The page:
Time to Consider Xenoport Among Biotech Strategies for Your Portfolio

by: Richard Saintvilus

To continue the series we started this week on strategy, we will look at ways to mitigate risk while capitalizing on some possible rewards with a focus on a sector that I don’t think has gotten its due respect, the Biotechs. With roughly almost 200 stocks in this sector that trade on the major US exchanges, how do you approach picking a winner or winners? Often, your selection will be the result of your own research or that of someone you trust. But we have seen many times, that our research and due diligence aren’t always manifested in the performances of our stocks. With that in mind, I have become increasingly interested in biotech ETF or (exchange traded fund). The benefit of this is twofold. I will get the diversification of an index fund as well as the ability to sell short, buy on margin and I will be able to buy as little as one share if I so chose.

Another advantage is that the expense ratios for most ETFs are lower than those of the average mutual fund. But with each transaction, you have to pay the same commission to your broker that you'd pay on any regular order. What’s not to like? In the end, the reward-to-risk ratio becomes more attractive for the average investor who either does not have the research capabilities to pick an individual biotech stock or prefers less risk.

Many experts will tell you that the most difficult sector to attempt to pick a stock that will beat the market without taking on unnecessary risk is (you guessed it) the biotechs. This is partly because their successes and failures often hinge on one or two drugs that either wins FDA approval or gets rejected. The “thumbs up or thumbs down” response can often make or break a biotech company. The most astute investors know this. Let’s look at XenoPort (NASDAQ:XNPT) as a prime example. In one trading day on February 17th of 2010, the stock lost two-thirds of its value. This came after the company released a statement that the FDA had delayed an approval of one of their drugs.

(Click to enlarge)

The graphic above shows just how volatile biotech stocks can be. On February 17th, the stock closed at $19.60, and then upon the company announcing that the FDA had rejected a key drug, the stock closed at $6.67 on the next session.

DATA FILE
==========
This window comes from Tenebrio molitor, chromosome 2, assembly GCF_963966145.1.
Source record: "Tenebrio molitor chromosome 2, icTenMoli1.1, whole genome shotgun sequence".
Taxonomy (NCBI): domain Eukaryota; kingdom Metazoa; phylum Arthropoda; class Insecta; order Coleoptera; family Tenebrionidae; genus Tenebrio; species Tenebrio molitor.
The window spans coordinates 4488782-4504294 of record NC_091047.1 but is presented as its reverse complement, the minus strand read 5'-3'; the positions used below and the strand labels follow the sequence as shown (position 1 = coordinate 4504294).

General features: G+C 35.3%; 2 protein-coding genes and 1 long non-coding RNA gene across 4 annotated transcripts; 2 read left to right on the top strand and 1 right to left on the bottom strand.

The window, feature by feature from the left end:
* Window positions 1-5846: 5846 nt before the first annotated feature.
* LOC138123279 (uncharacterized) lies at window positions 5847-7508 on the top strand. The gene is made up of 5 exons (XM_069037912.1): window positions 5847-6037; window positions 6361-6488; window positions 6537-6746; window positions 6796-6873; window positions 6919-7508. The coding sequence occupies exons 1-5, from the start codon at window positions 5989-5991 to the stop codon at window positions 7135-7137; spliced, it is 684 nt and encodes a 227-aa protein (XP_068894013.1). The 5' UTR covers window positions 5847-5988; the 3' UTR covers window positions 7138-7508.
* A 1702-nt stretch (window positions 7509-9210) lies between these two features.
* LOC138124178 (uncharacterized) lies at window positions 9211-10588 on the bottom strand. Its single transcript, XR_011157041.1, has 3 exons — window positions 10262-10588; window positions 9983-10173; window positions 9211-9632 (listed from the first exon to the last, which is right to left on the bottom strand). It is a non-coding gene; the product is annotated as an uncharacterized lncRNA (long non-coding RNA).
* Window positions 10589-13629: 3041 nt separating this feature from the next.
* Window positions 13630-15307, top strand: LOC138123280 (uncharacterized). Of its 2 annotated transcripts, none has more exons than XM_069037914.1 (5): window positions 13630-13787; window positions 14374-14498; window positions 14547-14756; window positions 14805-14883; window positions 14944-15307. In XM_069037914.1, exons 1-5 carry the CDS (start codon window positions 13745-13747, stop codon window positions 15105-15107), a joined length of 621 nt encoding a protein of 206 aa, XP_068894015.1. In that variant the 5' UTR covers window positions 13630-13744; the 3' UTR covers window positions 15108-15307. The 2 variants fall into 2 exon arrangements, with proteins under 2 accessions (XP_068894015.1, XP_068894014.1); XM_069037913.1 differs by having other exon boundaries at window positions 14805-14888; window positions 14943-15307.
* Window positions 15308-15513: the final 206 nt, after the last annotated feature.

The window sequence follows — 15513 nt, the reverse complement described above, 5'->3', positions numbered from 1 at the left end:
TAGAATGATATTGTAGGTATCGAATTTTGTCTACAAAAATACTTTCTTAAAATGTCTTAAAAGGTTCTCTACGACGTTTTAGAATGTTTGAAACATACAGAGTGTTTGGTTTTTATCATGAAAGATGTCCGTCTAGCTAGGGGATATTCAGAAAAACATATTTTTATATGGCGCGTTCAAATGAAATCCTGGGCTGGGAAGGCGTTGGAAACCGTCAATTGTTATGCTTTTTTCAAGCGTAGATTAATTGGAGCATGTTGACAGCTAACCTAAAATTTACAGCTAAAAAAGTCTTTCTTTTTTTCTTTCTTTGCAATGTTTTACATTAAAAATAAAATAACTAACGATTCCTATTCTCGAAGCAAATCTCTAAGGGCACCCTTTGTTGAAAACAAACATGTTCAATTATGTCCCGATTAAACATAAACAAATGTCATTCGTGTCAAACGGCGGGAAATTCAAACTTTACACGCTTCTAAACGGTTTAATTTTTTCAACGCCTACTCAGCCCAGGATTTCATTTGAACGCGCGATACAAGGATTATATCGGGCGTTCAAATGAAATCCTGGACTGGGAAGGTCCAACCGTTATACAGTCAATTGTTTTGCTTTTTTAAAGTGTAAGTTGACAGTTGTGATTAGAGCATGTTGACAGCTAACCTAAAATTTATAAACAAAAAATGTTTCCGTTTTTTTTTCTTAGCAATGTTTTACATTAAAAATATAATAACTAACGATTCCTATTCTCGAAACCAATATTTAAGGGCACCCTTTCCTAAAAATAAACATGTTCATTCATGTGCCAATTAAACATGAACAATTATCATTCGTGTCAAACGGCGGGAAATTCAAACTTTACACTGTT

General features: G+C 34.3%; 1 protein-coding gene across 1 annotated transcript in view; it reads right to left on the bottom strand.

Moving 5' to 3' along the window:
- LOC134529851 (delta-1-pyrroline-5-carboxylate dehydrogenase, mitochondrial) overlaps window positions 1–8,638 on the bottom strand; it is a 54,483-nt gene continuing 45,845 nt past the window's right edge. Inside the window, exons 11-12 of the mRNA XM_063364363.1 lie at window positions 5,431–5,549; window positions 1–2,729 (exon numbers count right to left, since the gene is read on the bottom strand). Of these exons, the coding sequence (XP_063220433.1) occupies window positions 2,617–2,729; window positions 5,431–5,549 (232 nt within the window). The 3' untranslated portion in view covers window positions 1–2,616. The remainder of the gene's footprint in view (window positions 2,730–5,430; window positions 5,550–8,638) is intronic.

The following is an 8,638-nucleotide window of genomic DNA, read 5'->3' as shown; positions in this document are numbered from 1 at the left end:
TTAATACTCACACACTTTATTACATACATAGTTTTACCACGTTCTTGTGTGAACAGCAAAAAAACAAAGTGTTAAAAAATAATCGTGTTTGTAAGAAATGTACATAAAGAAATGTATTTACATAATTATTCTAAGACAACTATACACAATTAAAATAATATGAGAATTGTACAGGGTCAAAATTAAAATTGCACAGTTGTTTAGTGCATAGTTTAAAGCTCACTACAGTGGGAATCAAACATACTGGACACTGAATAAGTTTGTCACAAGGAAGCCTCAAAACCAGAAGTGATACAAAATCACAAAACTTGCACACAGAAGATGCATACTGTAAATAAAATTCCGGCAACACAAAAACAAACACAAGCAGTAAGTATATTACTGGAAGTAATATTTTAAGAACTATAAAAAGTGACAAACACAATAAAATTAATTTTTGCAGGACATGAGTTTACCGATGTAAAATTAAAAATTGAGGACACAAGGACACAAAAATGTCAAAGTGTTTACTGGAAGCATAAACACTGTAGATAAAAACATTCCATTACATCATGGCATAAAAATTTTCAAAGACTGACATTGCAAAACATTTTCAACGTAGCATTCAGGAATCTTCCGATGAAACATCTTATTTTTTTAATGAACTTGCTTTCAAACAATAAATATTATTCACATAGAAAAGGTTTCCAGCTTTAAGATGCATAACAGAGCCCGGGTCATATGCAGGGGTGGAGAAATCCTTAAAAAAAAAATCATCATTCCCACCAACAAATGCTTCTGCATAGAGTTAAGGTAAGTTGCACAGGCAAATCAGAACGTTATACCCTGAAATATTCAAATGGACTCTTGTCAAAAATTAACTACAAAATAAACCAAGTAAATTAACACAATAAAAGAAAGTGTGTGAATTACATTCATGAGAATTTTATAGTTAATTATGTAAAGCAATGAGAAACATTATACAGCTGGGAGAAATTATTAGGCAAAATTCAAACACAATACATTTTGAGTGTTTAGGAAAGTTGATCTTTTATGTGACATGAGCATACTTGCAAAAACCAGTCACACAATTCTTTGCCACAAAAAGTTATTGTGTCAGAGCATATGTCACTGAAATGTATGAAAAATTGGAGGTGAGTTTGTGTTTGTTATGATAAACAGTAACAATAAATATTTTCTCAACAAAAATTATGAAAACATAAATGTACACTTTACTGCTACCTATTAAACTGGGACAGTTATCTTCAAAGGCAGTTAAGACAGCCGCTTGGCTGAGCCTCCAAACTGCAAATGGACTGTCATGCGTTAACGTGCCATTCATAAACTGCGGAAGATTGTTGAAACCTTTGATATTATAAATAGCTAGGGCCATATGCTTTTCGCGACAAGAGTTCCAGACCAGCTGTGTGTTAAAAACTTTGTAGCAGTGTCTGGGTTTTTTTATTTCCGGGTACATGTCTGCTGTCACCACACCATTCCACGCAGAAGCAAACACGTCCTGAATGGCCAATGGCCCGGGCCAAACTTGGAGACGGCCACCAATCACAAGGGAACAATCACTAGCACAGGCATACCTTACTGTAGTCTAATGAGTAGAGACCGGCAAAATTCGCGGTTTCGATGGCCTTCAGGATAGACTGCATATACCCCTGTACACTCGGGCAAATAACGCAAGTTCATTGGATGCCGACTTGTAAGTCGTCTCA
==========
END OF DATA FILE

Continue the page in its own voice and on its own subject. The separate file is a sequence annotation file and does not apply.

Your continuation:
Since then it has been several ups and downs for the company over the past year. But as I mentioned earlier in this article, where there is high risk, there are high rewards. This week proved to be one of the rewarding times for XenoPort. The stock surged today (4/7) by 62%. The company and partner GlaxoSmithKline (NYSE:GSK) won U.S. approval to sell a new drug, Horizant, prescribe for restless legs syndrome.

How to avoid the volatility

Not many investors can stomach the type of volatility that I have just highlighted above. For these investors there are several biotech ETFs that will allow you to minimize your exposure to the individual stock while also being able to reap some rewards. The two most heavily traded ETFs are the SPDR S&P Biotech ETF (NYSEARCA:XBI) and the iShares NASDAQ Biotech ETF (NASDAQ:IBB). Both of these ETFs have had varying degrees of success. This is due to the mixture of stocks that they contain, thus their performance will mirror that difference.

There are however several individual biotech stocks that are worthy of consideration. This is for the investors whom are willing to take the additional risk. The first one is Amgen (NASDAQ:AMGN) - One of the handful of large-cap biotech stocks available for investors. AMGN has been a bit of a laggard versus its peers lately. The stock is attractive to investors because it will not come with the extreme volatility; however, it also gives up the upside potential. With a basket of top selling drugs and more in the pipeline, the stock offers investors an avenue into the world of biotech without the single-drug risk. AMGN is the top holding of IBB, making up nearly 10% of the ETF.

The other stock is Dendreon (NASDAQ:DNDN) - If you can stomach the volatility, you might want to consider DNDN. The junior biotech stock hit a high of $25.25 in 2007 before hitting a low of $2.55 in March 2009. In the eleven months since the low the stock has gained more than 10-fold and is now trading at $38 per share after having reached an all time high of 57 last May.


One of the keys to successful investing is identifying and managing one’s portfolio. Doing this is even more challenging where there is constant volatility. If investing in the biotech sector is something that you desire, ETFs can prove to be the safest entry into the sector. But if you opt for individual stocks within biotechs, understanding the risks can be the difference between financial sickness and health.

Disclosure: I have no position in any of the companies mentioned